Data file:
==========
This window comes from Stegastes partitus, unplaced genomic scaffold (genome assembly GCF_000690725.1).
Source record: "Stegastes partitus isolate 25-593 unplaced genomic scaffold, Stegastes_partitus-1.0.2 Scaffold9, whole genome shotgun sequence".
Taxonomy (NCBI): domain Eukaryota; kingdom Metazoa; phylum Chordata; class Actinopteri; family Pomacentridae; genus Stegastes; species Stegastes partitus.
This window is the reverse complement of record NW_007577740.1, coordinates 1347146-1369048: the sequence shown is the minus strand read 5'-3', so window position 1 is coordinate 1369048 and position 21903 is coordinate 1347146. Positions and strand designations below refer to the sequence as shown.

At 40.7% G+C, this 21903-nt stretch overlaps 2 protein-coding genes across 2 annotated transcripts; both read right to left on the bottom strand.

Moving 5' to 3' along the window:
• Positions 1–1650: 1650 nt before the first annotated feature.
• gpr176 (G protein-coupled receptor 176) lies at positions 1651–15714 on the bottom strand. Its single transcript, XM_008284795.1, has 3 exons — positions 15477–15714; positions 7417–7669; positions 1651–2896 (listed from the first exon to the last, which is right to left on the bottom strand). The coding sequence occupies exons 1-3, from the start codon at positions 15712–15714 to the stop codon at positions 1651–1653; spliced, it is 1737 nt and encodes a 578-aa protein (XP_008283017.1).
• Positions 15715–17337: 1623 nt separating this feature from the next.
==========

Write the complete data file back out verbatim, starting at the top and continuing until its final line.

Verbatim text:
This window comes from Stegastes partitus, unplaced genomic scaffold (genome assembly GCF_000690725.1).
Source record: "Stegastes partitus isolate 25-593 unplaced genomic scaffold, Stegastes_partitus-1.0.2 Scaffold9, whole genome shotgun sequence".
Taxonomy (NCBI): domain Eukaryota; kingdom Metazoa; phylum Chordata; class Actinopteri; family Pomacentridae; genus Stegastes; species Stegastes partitus.
This window is the reverse complement of record NW_007577740.1, coordinates 1347146-1369048: the sequence shown is the minus strand read 5'-3', so window position 1 is coordinate 1369048 and position 21903 is coordinate 1347146. Positions and strand designations below refer to the sequence as shown.

At 40.7% G+C, this 21903-nt stretch overlaps 2 protein-coding genes across 2 annotated transcripts; both read right to left on the bottom strand.

Moving 5' to 3' along the window:
• Positions 1–1650: 1650 nt before the first annotated feature.
• gpr176 (G protein-coupled receptor 176) lies at positions 1651–15714 on the bottom strand. Its single transcript, XM_008284795.1, has 3 exons — positions 15477–15714; positions 7417–7669; positions 1651–2896 (listed from the first exon to the last, which is right to left on the bottom strand). The coding sequence occupies exons 1-3, from the start codon at positions 15712–15714 to the stop codon at positions 1651–1653; spliced, it is 1737 nt and encodes a 578-aa protein (XP_008283017.1).
• Positions 15715–17337: 1623 nt separating this feature from the next.